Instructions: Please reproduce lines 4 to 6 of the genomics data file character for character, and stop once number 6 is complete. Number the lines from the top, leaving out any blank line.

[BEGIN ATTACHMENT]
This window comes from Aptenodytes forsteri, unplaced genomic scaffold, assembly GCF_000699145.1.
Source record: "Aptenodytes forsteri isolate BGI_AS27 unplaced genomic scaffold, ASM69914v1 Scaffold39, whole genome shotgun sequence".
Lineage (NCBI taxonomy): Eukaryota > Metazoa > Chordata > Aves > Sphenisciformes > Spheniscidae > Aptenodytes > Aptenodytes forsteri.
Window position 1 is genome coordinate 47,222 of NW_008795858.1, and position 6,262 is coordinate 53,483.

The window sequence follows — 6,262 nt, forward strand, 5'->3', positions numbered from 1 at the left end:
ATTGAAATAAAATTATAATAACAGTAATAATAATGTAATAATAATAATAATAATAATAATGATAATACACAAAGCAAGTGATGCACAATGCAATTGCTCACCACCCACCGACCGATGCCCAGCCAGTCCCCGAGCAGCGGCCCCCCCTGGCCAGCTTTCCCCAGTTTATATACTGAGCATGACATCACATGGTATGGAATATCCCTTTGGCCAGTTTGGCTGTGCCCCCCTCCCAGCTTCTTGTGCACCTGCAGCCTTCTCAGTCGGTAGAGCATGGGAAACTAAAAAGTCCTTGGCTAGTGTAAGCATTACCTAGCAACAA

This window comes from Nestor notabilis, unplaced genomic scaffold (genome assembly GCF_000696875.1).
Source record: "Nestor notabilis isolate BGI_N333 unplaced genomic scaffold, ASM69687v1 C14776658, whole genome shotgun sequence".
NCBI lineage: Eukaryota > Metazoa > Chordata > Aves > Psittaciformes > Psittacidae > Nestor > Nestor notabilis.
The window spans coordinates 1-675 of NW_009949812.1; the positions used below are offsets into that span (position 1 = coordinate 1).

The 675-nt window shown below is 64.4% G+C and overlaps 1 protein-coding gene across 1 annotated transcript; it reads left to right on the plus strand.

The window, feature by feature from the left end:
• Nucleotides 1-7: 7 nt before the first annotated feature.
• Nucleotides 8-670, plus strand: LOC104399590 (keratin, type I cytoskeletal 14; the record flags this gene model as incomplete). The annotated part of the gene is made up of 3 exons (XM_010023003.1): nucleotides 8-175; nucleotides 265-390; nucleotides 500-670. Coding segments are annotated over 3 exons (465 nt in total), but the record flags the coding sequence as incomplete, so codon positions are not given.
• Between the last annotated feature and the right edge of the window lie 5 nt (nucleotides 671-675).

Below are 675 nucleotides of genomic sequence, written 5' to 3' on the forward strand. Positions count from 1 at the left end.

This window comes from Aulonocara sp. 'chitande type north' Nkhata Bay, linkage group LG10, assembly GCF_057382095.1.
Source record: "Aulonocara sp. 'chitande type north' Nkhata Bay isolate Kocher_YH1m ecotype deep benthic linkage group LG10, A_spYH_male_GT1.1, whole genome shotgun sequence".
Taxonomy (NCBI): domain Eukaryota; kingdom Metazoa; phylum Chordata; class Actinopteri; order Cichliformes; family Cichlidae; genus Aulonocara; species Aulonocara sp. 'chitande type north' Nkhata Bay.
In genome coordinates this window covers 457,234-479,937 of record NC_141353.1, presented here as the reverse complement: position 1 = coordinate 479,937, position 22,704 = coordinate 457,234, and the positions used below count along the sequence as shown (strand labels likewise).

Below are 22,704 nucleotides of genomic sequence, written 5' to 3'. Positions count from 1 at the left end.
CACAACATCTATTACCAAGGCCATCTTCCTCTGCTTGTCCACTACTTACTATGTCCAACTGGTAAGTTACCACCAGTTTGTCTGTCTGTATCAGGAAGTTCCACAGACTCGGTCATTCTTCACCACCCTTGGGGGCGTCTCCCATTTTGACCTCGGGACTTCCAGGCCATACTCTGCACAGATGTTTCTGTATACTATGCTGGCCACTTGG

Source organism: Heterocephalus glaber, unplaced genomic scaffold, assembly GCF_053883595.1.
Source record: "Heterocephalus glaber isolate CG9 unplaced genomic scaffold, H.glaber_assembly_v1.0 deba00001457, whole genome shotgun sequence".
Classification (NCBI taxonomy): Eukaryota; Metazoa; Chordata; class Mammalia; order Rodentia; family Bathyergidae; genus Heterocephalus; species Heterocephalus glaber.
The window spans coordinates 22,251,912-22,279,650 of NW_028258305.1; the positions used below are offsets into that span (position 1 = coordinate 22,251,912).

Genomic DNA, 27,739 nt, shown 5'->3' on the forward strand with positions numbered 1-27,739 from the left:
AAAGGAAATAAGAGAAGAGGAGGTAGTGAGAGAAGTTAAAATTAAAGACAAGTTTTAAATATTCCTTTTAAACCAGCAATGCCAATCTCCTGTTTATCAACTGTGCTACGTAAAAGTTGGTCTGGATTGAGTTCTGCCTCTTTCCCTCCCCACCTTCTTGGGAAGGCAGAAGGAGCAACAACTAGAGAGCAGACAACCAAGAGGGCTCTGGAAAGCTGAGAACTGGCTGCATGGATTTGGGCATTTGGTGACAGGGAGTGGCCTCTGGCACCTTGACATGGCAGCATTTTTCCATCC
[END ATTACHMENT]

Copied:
Window position 1 is genome coordinate 47,222 of NW_008795858.1, and position 6,262 is coordinate 53,483.

The window sequence follows — 6,262 nt, forward strand, 5'->3', positions numbered from 1 at the left end:
ATTGAAATAAAATTATAATAACAGTAATAATAATGTAATAATAATAATAATAATAATAATGATAATACACAAAGCAAGTGATGCACAATGCAATTGCTCACCACCCACCGACCGATGCCCAGCCAGTCCCCGAGCAGCGGCCCCCCCTGGCCAGCTTTCCCCAGTTTATATACTGAGCATGACATCACATGGTATGGAATATCCCTTTGGCCAGTTTGGCTGTGCCCCCCTCCCAGCTTCTTGTGCACCTGCAGCCTTCTCAGTCGGTAGAGCATGGGAAACTAAAAAGTCCTTGGCTAGTGTAAGCATTACCTAGCAACAA